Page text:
Jeff Bezos Reveals 'Sneak Peek' of Blue Origin's Space Tourism Capsule

Blue Origin's New Shepard vehicle visualization
A visualization of the interior of Blue Origin's New Shepard vehicle, which the company plans to use to ferry tourists on short trips to space. (Image credit: Blue Origin)

Want to take a trip to space? 

Billionaire Jeff Bezos' private spaceflight company, Blue Origin, released new images today (March 29) of the interior of its New Shepard passenger capsule, which the company says will be used to send paying customers on brief trips into space. [How Blue Origin's New Shepard Spacecraft Works]


The images show sleek black seats, tilted back so passengers are facing up when the rocket takes off. But the real fun will come when the spacecraft reaches suborbital space and passengers will be able to get out of their seats and experience weightlessness in the roomy cabin. 

Passengers can also look out the spacecraft's windows, which will be "the largest windows ever in space," the company said. As recently as October 2016, Bezos said the company was on track to make its first human test flights by the end of 2017, with the first customer flights taking place in 2018.

A visualization of Blue Origin's New Shepard vehicle in flight above the Earth, carrying space tourists. (Image credit: Blue Origin)

The New Shepard vehicle can reach suborbital altitudes, meaning not high enough to completely loop around the planet. (The Blue Origin customer flights will last about 11 minutes.) Besides its tourism function, the vehicle could serve as a microgravity laboratory, the company has said.

"Our New Shepard flight-test program is focused on demonstrating the performance and robustness of the system," Bezos said in a mass email update (these emails go out sporadically to people who subscribe on the company's website). "In parallel, we've been designing the capsule interior with an eye toward precision engineering, safety and comfort."

The seats inside Blue Origin's New Shepard passenger capsule will be embossed with the feather from the company's logo. (Image credit: Blue Origin)


Blue Origin has made multiple successful test launches of its New Shepard vehicle, and these missions have included landing the spacecraft's reusable rocket booster. The company said it has also relaunched some of those used boosters. Reusable rocket boosters could help bring down the cost of spaceflight, Bezos and other spaceflight industry experts have said.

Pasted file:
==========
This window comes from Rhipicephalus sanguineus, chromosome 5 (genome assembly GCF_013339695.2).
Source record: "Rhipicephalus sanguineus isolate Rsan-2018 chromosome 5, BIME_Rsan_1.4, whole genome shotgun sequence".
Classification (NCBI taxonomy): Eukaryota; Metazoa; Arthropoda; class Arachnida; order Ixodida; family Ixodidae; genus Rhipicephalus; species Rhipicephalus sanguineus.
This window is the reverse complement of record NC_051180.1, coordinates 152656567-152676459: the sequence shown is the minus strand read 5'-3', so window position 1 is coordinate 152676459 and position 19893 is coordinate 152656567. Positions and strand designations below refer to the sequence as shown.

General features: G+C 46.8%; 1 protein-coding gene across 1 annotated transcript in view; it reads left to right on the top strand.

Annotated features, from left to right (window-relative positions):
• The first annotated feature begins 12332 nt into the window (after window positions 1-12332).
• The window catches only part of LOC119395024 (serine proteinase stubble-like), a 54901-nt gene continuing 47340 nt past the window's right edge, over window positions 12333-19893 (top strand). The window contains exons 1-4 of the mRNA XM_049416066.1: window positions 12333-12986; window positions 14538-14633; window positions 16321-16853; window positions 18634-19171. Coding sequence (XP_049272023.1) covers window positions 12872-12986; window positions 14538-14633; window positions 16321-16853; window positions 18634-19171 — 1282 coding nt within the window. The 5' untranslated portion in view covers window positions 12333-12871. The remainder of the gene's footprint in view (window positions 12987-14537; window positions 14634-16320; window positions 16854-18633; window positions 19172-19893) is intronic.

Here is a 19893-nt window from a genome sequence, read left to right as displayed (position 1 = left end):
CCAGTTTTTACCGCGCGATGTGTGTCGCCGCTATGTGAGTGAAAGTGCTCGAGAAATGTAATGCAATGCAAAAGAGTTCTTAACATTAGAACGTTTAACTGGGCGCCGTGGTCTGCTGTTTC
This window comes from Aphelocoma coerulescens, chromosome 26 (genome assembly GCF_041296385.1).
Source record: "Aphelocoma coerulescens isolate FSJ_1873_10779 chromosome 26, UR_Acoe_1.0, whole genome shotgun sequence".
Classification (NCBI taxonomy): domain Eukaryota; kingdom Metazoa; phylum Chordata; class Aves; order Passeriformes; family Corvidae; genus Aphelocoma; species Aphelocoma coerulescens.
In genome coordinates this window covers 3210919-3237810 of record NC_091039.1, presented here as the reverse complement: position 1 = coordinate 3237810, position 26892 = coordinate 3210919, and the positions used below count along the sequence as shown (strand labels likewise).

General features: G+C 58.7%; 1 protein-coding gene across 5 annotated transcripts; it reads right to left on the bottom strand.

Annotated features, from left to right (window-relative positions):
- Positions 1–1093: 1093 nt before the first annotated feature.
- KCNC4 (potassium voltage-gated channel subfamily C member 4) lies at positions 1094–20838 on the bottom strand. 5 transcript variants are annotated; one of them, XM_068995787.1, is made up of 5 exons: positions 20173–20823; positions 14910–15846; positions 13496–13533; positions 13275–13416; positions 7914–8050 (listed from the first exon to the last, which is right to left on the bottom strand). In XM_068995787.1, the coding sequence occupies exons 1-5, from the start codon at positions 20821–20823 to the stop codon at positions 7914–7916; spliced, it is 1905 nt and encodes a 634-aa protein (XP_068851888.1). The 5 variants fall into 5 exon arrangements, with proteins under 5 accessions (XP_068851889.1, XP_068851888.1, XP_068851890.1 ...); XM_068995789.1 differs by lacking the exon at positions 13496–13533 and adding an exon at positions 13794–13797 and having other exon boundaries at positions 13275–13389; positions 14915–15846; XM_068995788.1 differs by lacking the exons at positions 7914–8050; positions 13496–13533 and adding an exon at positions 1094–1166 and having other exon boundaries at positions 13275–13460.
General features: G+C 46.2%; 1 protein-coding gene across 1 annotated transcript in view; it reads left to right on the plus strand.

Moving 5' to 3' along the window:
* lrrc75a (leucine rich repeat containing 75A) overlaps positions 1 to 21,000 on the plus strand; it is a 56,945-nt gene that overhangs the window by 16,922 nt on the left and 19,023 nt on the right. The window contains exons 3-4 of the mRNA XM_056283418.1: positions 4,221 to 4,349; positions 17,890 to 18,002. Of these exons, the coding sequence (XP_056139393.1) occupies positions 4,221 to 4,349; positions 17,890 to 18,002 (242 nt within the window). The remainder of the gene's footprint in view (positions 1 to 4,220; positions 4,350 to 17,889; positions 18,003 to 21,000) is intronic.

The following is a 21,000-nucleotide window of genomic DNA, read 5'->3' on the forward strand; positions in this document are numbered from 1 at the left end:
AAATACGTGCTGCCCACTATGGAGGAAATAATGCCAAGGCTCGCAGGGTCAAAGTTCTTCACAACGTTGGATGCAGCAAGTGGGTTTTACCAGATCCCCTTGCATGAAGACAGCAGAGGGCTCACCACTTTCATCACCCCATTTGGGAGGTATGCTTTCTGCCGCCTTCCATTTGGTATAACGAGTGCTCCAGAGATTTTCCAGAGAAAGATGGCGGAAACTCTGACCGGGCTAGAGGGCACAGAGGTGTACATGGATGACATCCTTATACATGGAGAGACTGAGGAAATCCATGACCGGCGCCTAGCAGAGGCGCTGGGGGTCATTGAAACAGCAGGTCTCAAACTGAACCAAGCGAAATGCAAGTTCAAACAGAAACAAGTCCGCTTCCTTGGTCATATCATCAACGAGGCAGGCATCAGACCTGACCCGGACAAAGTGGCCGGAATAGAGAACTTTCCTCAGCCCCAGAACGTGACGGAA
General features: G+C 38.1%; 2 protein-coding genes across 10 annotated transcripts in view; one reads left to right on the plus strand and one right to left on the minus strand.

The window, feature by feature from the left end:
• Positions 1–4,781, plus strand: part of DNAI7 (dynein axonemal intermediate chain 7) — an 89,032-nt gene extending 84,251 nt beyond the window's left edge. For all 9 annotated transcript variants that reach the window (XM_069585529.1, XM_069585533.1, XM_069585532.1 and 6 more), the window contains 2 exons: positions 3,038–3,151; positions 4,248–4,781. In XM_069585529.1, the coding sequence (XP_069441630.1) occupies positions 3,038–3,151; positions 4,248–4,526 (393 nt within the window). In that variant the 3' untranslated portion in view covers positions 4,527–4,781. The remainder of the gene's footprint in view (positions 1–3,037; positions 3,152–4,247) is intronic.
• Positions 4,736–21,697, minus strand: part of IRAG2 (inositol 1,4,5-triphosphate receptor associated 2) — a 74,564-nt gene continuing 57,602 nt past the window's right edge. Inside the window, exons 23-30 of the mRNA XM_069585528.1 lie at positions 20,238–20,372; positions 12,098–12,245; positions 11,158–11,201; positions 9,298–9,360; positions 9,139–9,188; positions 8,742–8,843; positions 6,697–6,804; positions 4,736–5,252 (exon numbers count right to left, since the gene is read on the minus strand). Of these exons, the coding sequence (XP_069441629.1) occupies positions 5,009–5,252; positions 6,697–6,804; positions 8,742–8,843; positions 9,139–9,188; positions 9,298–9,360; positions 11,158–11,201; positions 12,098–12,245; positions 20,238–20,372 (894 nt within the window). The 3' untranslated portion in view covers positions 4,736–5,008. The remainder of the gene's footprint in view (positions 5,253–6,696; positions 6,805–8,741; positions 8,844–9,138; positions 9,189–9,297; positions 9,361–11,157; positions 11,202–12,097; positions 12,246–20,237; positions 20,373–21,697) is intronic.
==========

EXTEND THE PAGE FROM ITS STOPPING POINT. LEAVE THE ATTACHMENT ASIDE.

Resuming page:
A visualization of the exterior of the New Shepard vehicle. (Image credit: Blue Origin)

Space tourism isn't unique to Blue Origin. Virgin Galactic has already started selling tickets for a trip to space aboard one of the company's space planes. (Blue Origin is not yet selling tickets or revealing pricing information, but the company's website does let people sign up to receive early updates when those things become available). The private company World View is offering tourism trips aboard high-altitude balloons. 

Last year, Bezos said Blue Origin would also like to eventually offer tourism trips to higher altitudes than New Shepard can reach. This would happen aboard the company's New Glenn orbital rocket, which is currently in production. Bezos said the company planned to give first access on those orbital space trips to customers who had already purchased suborbital trips on New Shepard. 

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Calla Cofield
Senior Writer

Calla Cofield joined's crew in October 2014. She enjoys writing about black holes, exploding stars, ripples in space-time, science in comic books, and all the mysteries of the cosmos. Prior to joining Calla worked as a freelance writer, with her work appearing in APS News, Symmetry magazine, Scientific American, Nature News, Physics World, and others. From 2010 to 2014 she was a producer for The Physics Central Podcast. Previously, Calla worked at the American Museum of Natural History in New York City (hands down the best office building ever) and SLAC National Accelerator Laboratory in California. Calla studied physics at the University of Massachusetts, Amherst and is originally from Sandy, Utah. In 2018, Calla left to join NASA's Jet Propulsion Laboratory media team where she oversees astronomy, physics, exoplanets and the Cold Atom Lab mission. She has been underground at three of the largest particle accelerators in the world and would really like to know what the heck dark matter is. Contact Calla via: E-Mail – Twitter